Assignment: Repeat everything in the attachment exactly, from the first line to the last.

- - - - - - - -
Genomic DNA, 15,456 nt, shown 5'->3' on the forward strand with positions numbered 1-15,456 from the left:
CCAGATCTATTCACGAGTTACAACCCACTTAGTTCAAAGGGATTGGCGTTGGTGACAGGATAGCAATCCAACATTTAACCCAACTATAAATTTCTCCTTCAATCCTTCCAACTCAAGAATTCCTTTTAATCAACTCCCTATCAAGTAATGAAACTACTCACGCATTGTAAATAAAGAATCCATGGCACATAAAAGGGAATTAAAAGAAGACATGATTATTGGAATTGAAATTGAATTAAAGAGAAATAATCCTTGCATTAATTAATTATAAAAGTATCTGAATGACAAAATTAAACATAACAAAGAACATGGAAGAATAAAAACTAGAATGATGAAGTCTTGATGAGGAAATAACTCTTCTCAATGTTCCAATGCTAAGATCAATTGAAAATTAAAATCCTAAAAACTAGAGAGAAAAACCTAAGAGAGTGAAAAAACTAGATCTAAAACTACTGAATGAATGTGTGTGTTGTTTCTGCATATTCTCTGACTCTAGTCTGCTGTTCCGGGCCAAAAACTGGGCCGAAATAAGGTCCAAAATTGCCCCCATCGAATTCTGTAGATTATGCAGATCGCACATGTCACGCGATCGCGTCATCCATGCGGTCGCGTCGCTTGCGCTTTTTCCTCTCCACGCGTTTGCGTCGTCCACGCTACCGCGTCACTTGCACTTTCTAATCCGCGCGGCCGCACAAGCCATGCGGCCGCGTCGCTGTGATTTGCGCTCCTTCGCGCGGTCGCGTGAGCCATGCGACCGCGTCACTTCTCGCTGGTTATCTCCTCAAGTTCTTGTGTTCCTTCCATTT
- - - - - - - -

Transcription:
Genomic DNA, 15,456 nt, shown 5'->3' on the forward strand with positions numbered 1-15,456 from the left:
CCAGATCTATTCACGAGTTACAACCCACTTAGTTCAAAGGGATTGGCGTTGGTGACAGGATAGCAATCCAACATTTAACCCAACTATAAATTTCTCCTTCAATCCTTCCAACTCAAGAATTCCTTTTAATCAACTCCCTATCAAGTAATGAAACTACTCACGCATTGTAAATAAAGAATCCATGGCACATAAAAGGGAATTAAAAGAAGACATGATTATTGGAATTGAAATTGAATTAAAGAGAAATAATCCTTGCATTAATTAATTATAAAAGTATCTGAATGACAAAATTAAACATAACAAAGAACATGGAAGAATAAAAACTAGAATGATGAAGTCTTGATGAGGAAATAACTCTTCTCAATGTTCCAATGCTAAGATCAATTGAAAATTAAAATCCTAAAAACTAGAGAGAAAAACCTAAGAGAGTGAAAAAACTAGATCTAAAACTACTGAATGAATGTGTGTGTTGTTTCTGCATATTCTCTGACTCTAGTCTGCTGTTCCGGGCCAAAAACTGGGCCGAAATAAGGTCCAAAATTGCCCCCATCGAATTCTGTAGATTATGCAGATCGCACATGTCACGCGATCGCGTCATCCATGCGGTCGCGTCGCTTGCGCTTTTTCCTCTCCACGCGTTTGCGTCGTCCACGCTACCGCGTCACTTGCACTTTCTAATCCGCGCGGCCGCACAAGCCATGCGGCCGCGTCGCTGTGATTTGCGCTCCTTCGCGCGGTCGCGTGAGCCATGCGACCGCGTCACTTCTCGCTGGTTATCTCCTCAAGTTCTTGTGTTCCTTCCATTT